3. Encourage customers to provide feedback

Your goal at this stage is to make feedback collection a natural part of your workflow and to achieve that, you need to automate it, such as by prompting users to rate their experience at several touchpoints, for example, after they’ve completed a task, reached a milestone, or interacted with support. 

When those feature requests make it into your backlog (i.e., when you start working on them), products, and updates, don’t hesitate to notify users via email, in-app notifications, and community forums.

Once you have the basic infrastructure for collecting feedback, you can encourage users to respond using incentive programs that offer discounts, freebies, or exclusive access to new feature

Create simple, frictionless ways for customers and users to submit feedback right inside your product. With a tool like Whatfix, quickly create in-app lauchers and embedded feedback forms for users to submit feedback in the flow of work – without disrupting their workflows.

4. Design a criteria or point system to identify highest-priority feature requests

To prioritize feature requests effectively, establish a clear criteria or a point system that helps identify the highest-priority requests. Consider factors such as:

  • Strategic Alignment: Evaluate how each feature request aligns with your product vision and business goals.
  • User Impact: Assess the potential impact of each feature on user experience, satisfaction, and retention. Or basically, you need to ask, “How many customers asked for this feature?
  • Technical Feasibility: How much development time will it take to build out this feature? Determine the feasibility of implementing each feature within your existing technical infrastructure and resource constraints.

By assigning points or scores to feature requests based on these criteria, you can objectively prioritize them and focus your efforts on the most valuable enhancements.

5. Provide progress reports to customers on feature requests

Transparency is critical to building trust with your user community and allows you to close the customer feedback loop.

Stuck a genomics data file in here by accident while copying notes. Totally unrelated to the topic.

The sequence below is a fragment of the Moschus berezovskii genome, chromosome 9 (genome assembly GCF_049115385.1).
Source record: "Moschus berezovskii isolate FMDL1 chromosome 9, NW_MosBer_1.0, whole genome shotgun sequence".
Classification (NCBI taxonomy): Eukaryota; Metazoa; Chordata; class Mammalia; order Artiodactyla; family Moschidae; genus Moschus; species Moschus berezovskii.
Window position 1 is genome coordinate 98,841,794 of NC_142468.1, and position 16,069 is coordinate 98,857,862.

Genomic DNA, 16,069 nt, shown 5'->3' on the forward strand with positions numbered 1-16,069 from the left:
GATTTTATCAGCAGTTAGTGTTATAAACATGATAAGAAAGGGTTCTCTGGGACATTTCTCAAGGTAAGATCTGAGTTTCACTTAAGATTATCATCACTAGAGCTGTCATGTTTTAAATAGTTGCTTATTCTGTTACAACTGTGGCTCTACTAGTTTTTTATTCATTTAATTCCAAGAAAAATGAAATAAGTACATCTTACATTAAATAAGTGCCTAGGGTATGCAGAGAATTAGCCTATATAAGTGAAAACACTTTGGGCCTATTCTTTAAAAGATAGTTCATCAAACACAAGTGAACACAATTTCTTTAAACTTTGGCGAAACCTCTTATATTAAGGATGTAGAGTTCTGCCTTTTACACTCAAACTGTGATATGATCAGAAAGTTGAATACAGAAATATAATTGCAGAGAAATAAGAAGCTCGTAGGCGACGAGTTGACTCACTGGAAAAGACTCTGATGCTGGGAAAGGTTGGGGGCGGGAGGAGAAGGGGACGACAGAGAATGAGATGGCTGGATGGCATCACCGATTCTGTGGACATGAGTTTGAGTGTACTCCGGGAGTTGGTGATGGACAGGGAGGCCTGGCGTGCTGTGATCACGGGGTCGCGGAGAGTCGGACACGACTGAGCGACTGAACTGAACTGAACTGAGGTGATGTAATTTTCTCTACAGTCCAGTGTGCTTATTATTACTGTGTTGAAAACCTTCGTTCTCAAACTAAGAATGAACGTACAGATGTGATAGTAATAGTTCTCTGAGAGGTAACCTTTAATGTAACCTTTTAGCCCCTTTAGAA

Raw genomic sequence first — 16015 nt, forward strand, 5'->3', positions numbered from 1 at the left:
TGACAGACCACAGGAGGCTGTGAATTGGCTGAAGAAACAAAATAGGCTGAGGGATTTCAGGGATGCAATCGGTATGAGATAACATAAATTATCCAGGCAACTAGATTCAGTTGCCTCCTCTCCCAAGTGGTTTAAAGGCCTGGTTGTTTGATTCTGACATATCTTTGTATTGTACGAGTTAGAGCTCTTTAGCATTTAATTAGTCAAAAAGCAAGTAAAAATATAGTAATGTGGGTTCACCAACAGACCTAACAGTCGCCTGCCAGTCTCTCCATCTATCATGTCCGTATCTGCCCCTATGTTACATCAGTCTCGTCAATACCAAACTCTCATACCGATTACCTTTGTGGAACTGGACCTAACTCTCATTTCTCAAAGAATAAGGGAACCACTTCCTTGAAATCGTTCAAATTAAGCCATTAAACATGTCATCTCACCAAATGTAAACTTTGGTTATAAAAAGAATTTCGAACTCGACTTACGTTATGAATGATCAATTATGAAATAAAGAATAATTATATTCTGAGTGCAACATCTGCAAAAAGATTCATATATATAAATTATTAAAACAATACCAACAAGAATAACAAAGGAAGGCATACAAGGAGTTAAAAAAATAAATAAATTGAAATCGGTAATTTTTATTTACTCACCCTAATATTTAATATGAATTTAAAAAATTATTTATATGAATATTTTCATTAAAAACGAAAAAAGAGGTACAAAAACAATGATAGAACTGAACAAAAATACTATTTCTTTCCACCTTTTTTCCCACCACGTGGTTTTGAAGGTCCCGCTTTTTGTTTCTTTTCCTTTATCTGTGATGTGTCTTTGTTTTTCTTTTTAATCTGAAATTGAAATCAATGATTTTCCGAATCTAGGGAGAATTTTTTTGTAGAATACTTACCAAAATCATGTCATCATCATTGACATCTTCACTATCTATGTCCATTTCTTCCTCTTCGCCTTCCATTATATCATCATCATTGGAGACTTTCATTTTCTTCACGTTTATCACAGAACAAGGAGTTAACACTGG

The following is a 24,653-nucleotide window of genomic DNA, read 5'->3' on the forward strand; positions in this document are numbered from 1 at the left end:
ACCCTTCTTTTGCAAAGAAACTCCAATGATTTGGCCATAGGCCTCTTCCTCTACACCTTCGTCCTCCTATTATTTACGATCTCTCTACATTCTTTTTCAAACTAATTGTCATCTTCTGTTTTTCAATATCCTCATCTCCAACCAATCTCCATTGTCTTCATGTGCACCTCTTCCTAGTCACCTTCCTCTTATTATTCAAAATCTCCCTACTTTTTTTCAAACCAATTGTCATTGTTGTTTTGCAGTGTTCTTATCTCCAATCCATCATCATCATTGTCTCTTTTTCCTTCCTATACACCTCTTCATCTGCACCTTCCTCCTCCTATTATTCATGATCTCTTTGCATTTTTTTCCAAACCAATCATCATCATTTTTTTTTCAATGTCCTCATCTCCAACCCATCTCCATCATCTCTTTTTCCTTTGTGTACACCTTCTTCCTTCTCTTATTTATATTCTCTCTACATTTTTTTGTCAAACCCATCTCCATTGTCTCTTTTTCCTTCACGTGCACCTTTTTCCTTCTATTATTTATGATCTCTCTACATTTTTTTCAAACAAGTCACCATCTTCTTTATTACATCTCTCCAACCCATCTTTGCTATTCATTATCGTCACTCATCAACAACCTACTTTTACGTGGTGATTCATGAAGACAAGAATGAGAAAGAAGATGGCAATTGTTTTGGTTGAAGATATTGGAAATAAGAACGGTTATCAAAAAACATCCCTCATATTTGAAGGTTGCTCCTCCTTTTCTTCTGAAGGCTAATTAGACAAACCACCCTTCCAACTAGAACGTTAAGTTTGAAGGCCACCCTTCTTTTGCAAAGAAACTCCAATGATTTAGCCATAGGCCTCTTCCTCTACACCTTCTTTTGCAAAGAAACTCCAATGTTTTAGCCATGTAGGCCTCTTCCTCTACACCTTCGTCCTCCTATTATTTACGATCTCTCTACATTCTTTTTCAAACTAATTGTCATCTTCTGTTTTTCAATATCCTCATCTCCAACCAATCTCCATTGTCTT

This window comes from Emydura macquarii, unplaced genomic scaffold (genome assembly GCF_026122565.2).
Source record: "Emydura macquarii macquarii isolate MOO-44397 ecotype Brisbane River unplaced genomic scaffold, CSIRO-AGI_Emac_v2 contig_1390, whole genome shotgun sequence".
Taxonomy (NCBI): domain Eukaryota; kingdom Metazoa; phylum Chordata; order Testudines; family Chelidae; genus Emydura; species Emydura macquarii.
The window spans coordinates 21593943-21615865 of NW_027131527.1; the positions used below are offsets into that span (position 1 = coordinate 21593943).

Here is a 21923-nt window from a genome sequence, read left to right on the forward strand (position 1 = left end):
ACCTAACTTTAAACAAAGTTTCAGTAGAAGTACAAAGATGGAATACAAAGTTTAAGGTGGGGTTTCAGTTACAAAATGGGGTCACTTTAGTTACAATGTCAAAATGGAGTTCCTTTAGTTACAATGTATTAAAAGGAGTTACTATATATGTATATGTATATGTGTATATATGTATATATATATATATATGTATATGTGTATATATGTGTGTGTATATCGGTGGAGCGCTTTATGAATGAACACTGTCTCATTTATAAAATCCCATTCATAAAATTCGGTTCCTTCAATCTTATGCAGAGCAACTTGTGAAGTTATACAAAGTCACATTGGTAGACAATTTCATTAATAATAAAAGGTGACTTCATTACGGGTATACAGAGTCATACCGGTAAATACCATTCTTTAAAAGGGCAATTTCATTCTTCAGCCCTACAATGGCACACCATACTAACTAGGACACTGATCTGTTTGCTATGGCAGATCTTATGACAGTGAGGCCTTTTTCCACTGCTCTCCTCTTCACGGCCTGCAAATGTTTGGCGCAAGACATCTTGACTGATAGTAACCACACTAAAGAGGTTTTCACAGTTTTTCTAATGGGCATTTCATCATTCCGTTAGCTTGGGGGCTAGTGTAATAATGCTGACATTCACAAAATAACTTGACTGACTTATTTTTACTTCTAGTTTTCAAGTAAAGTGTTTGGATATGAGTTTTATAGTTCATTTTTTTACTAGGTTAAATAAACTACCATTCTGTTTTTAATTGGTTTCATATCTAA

Whether via an email or a push notification, let customers know you received their request, and that it has been added to your product board. Depending on your development team’s bandwidth, give them transparent feedback on when you expect your product team to work it into their sprints and when it could be released.

Keep customers informed about the status of their feature requests by providing regular progress updates. Whether through email newsletters, in-app notifications, or dedicated status pages on your website, make it clear that you value their input and are actively working to address their needs.

6. Create new feature announcements to drive adoption of new releases

Don’t let it go unnoticed once a requested feature has been developed and deployed. Generate excitement and drive feature adoption by creating engaging announcements across multiple channels. 

Use product release emails, create in-app guidance that guides users through the new features, and post on social media to promote the release and highlight the benefits of the new features to your users.


With Whatfix, create in-app experiences like the Pop-Up carousel above to drive awareness of new features. Embed videos or GIFs into these Pop-Ups, link them to your release notes or changelog, or have it prompt and in-app guided Flow that walks users step-by-step through the new feature.

Effective feature request management requires a combination of organizational alignment, proactive communication, and a systematic approach to prioritization. 

By taking a multichannel approach that lets customers know their feedback is essential in guiding your product development, you can streamline your feature request process, enhance product development efficiency, and ultimately deliver more excellent value to your users.

3 Tools to Manage Feature Requests & Drive Adoption

Effective feature request management is crucial for product success, as it enables teams to prioritize and deliver features that meet customer needs and drive adoption.

However, managing feature requests can be daunting, especially when dealing with numerous and often conflicting requests from various stakeholders. Product teams need the right tools to streamline this process and ensure that the right features are developed and adopted.

Here are three essential tools to help collect feature requests, manage and prioritize your customer requests, and drive adoption of new features – all enabling product teams to build better products that meet customer needs and drive business growth.


1. Productboard

Productboard is a full-stack product management platform designed to help product engineers create (and manage) collaborative roadmaps and aggregate customer data from multiple sources so they can prioritize features based on how they impact metrics such as revenues, user satisfaction, and customer spread. 

For instance, integrating Productboard and your enterprise CRM (say, Salesforce, HubSpot, SAP, etc.) would help you track the ARR generated by each user voting for a feature.